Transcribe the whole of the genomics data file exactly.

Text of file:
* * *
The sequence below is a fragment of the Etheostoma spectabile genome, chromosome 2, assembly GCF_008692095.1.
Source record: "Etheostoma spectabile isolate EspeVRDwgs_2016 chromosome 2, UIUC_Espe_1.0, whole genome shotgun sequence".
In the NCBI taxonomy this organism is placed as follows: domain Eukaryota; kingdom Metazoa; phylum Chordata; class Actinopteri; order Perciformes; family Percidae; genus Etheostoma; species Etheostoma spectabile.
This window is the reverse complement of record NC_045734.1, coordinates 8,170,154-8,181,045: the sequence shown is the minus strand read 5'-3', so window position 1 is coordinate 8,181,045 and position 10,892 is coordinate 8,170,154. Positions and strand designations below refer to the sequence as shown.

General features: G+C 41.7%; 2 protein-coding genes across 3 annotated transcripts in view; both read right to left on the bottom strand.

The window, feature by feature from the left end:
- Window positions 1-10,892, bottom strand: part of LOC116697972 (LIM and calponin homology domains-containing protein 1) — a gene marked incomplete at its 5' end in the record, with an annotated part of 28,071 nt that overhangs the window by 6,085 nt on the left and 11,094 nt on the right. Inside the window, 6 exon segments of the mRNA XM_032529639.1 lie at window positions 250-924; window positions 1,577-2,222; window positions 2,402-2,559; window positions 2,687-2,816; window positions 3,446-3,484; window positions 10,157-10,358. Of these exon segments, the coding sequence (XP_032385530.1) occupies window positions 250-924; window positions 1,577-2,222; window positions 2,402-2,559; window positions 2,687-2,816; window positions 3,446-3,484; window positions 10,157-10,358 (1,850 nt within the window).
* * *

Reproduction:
The sequence below is a fragment of the Etheostoma spectabile genome, chromosome 2, assembly GCF_008692095.1.
Source record: "Etheostoma spectabile isolate EspeVRDwgs_2016 chromosome 2, UIUC_Espe_1.0, whole genome shotgun sequence".
In the NCBI taxonomy this organism is placed as follows: domain Eukaryota; kingdom Metazoa; phylum Chordata; class Actinopteri; order Perciformes; family Percidae; genus Etheostoma; species Etheostoma spectabile.
This window is the reverse complement of record NC_045734.1, coordinates 8,170,154-8,181,045: the sequence shown is the minus strand read 5'-3', so window position 1 is coordinate 8,181,045 and position 10,892 is coordinate 8,170,154. Positions and strand designations below refer to the sequence as shown.

General features: G+C 41.7%; 2 protein-coding genes across 3 annotated transcripts in view; both read right to left on the bottom strand.

The window, feature by feature from the left end:
- Window positions 1-10,892, bottom strand: part of LOC116697972 (LIM and calponin homology domains-containing protein 1) — a gene marked incomplete at its 5' end in the record, with an annotated part of 28,071 nt that overhangs the window by 6,085 nt on the left and 11,094 nt on the right. Inside the window, 6 exon segments of the mRNA XM_032529639.1 lie at window positions 250-924; window positions 1,577-2,222; window positions 2,402-2,559; window positions 2,687-2,816; window positions 3,446-3,484; window positions 10,157-10,358. Of these exon segments, the coding sequence (XP_032385530.1) occupies window positions 250-924; window positions 1,577-2,222; window positions 2,402-2,559; window positions 2,687-2,816; window positions 3,446-3,484; window positions 10,157-10,358 (1,850 nt within the window).